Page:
4902. Sustainable Radiology Education: The Impact of The AJR Podcast on Journal Article Impact Including Downloads, Citations and Altmetric Scores
Authors * Denotes Presenting Author
  1. Hasan Jamil *; College of Medicine, University of Saskatchewan
  2. Mark Wang; College of Medicine, University of Saskatchewan
  3. David Leswick; University of Saskatchewan
Podcasts have surged in popularity as a way to entertain and educate, including within medicine. Although podcast popularity has increased in recent years, there is little work on the effect of podcasts on profiled article impact. The American Journal of Roentgenology (AJR) has a popular podcast profiling recent AJR articles. Our goal was to assess the effect of AJR podcasts on the impact of AJR articles.

Materials and Methods:
Ethics approval was not required, as all data was publicly accessible. All 1008 articles published in the print version of AJR from January 2020 to December 2021 were reviewed. Of these, 634 were excluded (90 best practices, clinical perspectives, opinions, reviews, society-endorsed statements, technical innovations, and video articles, 192 editorial comments, 121 featured articles, 102 commentaries, 80 letters, 29 editorials, 19 corrections, and one article for which metrics could not be found, due to website error), due to having zero articles featured in the podcast. Inclusion as a Continuing Medical Education (CME) credit article or as a Journal Club (JC) article was noted. Articles presented on AJR podcasts were included in the podcast group. Published articles that were never on the AJR podcast were used as controls. Google Scholar citations, Dimensions citations, Altmetric attention scores (AAS), and downloads were gathered. Mann-Whitney U-tests were used to compare the medians, as the two groups had similar data distributions. T-tests could not be performed due to the data being nonparametric.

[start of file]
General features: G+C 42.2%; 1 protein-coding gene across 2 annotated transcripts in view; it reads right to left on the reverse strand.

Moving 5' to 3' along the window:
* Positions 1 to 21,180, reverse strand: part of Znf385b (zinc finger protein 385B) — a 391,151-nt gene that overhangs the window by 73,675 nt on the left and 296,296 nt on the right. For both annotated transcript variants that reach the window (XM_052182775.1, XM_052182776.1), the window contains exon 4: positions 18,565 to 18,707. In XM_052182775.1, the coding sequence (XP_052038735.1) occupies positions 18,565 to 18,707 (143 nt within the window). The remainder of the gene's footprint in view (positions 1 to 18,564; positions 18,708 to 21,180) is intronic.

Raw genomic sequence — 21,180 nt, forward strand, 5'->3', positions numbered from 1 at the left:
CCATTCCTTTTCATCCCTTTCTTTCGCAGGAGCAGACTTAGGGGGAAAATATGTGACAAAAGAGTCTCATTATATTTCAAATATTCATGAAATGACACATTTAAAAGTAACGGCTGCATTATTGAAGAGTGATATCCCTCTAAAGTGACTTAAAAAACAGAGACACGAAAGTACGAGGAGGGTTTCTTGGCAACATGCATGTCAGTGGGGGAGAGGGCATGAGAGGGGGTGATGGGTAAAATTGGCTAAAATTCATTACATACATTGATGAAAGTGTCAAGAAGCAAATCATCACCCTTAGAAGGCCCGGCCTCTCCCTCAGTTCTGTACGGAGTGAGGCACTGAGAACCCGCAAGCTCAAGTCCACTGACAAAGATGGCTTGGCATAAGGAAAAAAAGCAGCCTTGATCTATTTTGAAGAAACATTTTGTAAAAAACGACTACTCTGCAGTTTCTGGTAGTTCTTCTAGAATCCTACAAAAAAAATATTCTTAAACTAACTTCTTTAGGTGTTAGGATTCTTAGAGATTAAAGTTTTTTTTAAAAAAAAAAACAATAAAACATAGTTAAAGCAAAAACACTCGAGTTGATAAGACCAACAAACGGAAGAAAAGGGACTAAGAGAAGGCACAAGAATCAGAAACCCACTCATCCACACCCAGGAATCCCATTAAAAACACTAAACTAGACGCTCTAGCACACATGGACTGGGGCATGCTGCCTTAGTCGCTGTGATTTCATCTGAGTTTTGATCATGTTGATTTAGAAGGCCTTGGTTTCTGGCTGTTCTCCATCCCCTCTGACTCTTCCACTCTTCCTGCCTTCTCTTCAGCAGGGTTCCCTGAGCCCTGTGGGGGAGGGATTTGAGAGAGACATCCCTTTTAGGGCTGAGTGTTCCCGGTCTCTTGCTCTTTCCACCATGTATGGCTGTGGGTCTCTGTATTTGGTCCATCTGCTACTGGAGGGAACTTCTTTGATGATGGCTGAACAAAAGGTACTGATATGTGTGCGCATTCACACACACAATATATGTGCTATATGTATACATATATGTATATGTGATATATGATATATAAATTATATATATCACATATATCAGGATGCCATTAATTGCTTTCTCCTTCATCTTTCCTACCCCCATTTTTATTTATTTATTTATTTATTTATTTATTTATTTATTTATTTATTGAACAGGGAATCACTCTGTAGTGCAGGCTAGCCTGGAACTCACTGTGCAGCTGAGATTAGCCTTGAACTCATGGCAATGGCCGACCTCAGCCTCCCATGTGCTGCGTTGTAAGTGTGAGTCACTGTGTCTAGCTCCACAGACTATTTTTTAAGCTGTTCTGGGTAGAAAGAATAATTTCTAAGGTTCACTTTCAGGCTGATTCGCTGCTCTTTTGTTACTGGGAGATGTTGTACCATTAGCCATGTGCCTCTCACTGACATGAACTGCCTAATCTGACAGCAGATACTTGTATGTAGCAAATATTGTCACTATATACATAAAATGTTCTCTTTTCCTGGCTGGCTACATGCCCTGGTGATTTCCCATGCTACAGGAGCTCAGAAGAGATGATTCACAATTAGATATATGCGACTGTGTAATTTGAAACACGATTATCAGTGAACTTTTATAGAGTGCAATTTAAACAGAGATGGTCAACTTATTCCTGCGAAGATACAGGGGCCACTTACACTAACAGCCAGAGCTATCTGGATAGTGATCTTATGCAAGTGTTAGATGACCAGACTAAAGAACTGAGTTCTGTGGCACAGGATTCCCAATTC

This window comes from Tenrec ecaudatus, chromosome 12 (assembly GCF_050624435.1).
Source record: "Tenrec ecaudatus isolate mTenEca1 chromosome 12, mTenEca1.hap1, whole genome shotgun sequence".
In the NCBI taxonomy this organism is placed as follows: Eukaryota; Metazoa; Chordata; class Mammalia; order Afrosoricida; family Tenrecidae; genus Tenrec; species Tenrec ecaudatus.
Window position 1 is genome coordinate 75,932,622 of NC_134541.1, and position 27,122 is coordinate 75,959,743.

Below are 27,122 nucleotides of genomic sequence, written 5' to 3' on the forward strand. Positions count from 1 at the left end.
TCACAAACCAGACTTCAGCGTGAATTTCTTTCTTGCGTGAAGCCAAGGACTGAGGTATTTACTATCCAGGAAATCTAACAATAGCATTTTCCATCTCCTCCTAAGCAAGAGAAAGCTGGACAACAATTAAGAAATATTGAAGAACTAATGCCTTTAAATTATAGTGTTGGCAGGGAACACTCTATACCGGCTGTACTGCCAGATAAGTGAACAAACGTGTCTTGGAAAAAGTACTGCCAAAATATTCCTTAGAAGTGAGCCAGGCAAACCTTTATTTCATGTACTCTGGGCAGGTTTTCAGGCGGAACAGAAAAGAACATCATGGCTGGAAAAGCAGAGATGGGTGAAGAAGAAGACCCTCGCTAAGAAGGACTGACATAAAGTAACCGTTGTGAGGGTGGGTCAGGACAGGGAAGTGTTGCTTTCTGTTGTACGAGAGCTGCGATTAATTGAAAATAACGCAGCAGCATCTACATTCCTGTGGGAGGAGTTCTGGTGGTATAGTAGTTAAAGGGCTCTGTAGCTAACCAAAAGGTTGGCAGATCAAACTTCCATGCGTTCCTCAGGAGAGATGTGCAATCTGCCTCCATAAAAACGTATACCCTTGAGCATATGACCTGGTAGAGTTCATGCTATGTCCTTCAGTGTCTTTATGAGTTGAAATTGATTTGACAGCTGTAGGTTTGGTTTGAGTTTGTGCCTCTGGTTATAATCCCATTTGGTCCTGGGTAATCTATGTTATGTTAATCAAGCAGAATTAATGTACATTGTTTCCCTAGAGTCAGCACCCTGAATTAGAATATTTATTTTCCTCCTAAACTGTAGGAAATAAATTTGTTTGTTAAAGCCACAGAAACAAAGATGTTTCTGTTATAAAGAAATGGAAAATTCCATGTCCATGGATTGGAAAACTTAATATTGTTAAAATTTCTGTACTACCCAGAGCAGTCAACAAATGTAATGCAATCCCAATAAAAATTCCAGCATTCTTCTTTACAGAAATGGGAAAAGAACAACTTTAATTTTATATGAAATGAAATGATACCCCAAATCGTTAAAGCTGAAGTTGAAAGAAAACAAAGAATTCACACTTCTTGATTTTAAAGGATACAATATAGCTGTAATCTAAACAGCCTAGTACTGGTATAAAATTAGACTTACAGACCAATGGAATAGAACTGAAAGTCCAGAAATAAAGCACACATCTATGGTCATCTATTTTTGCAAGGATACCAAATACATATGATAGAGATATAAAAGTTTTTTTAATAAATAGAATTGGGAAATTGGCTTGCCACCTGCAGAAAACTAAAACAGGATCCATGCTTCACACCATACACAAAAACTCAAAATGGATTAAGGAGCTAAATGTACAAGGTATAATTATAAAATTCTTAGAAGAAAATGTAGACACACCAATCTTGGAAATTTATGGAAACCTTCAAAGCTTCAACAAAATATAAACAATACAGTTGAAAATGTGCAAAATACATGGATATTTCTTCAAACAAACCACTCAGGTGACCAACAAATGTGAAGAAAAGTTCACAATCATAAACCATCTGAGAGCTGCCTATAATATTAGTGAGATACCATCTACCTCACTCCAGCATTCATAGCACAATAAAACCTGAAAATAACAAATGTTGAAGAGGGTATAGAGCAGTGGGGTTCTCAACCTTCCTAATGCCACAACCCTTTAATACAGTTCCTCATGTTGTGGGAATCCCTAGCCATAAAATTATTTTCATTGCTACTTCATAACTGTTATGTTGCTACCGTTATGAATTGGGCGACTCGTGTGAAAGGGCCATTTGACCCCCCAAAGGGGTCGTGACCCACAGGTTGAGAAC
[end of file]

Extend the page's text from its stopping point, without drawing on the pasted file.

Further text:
A total of 374 articles were analyzed, with 106 in the podcast group (P) and 268 in the control group (C). There were a total of 337 Original Research articles (P=93, C=244), 24 Short Report articles (P=9, C=15), 13 Systematic Reviews/Meta-Analyses (P=4, C=9), 108 CME articles (P=39, C=69), and 24 JC articles (P=12, C=12). The mean number of Google Scholar citations (P=11.1 &#177; 12.4, C=9.2 &#177; 12.3), Dimensions citations (P=9.9 &#177; 9.8, C=7.6 &#177; 10.3), AAS (P=30 &#177; 49.5, C=21.4 &#177; 83.1), and downloads (P=2,638 &#177; 2,765, C=1,644 &#177; 2,005) were higher in the podcast group. The podcast group had a higher median number of Google Scholar citations (P=7, C=6, p=0.01468), Dimensions citations (P=7, C=5, p=0.00044), AAS (P=11, C=6, p<0.0001), and downloads (P=2,082.5, C=1,084, p<0.00001). When excluding JC and CME articles, 253 articles remained (P=60, C=193). The podcast group again had a higher median number of Google Scholar citations (P=7, C=6, p=0.19706), Dimensions citations (P=7, C=5, p=0.02202), AAS (P=9.5, C=5, p=0.00932), and downloads (P=2,044.5, C=1,073, p=0.00034).

Articles featured on the podcast had a greater impact across all categories evaluated. Podcasts are an effective and low-carbon footprint method of disseminating and amplifying the knowledge contained in AJR journal articles. In addition to educating and informing on the topic of the highlighted article, the AJR podcast should also be lauded as a way to boost distribution and impact of the article itself.